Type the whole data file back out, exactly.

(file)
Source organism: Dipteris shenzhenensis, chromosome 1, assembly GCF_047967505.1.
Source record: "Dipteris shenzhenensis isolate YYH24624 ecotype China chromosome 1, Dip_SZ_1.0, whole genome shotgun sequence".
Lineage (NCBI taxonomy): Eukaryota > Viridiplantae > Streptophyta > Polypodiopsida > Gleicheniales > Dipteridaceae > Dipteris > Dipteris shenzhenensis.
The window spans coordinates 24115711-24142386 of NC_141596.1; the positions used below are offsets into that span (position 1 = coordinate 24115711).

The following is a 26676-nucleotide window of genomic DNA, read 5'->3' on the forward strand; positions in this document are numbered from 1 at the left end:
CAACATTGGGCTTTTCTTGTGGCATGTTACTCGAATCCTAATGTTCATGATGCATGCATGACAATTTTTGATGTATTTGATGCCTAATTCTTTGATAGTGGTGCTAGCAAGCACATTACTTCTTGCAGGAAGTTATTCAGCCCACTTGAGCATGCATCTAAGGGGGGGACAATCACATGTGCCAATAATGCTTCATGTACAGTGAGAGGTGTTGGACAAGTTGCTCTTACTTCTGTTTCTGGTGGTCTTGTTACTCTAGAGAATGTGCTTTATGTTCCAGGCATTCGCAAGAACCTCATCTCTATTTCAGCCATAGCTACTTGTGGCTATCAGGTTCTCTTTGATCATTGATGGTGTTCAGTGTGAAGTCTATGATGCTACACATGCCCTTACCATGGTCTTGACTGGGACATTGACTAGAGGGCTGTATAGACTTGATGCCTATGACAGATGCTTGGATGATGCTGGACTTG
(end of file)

Source organism: Dipteris shenzhenensis, chromosome 1, assembly GCF_047967505.1.
Source record: "Dipteris shenzhenensis isolate YYH24624 ecotype China chromosome 1, Dip_SZ_1.0, whole genome shotgun sequence".
Lineage (NCBI taxonomy): Eukaryota > Viridiplantae > Streptophyta > Polypodiopsida > Gleicheniales > Dipteridaceae > Dipteris > Dipteris shenzhenensis.
The window spans coordinates 24115711-24142386 of NC_141596.1; the positions used below are offsets into that span (position 1 = coordinate 24115711).

The following is a 26676-nucleotide window of genomic DNA, read 5'->3' on the forward strand; positions in this document are numbered from 1 at the left end:
CAACATTGGGCTTTTCTTGTGGCATGTTACTCGAATCCTAATGTTCATGATGCATGCATGACAATTTTTGATGTATTTGATGCCTAATTCTTTGATAGTGGTGCTAGCAAGCACATTACTTCTTGCAGGAAGTTATTCAGCCCACTTGAGCATGCATCTAAGGGGGGGACAATCACATGTGCCAATAATGCTTCATGTACAGTGAGAGGTGTTGGACAAGTTGCTCTTACTTCTGTTTCTGGTGGTCTTGTTACTCTAGAGAATGTGCTTTATGTTCCAGGCATTCGCAAGAACCTCATCTCTATTTCAGCCATAGCTACTTGTGGCTATCAGGTTCTCTTTGATCATTGATGGTGTTCAGTGTGAAGTCTATGATGCTACACATGCCCTTACCATGGTCTTGACTGGGACATTGACTAGAGGGCTGTATAGACTTGATGCCTATGACAGATGCTTGGATGATGCTGGACTTG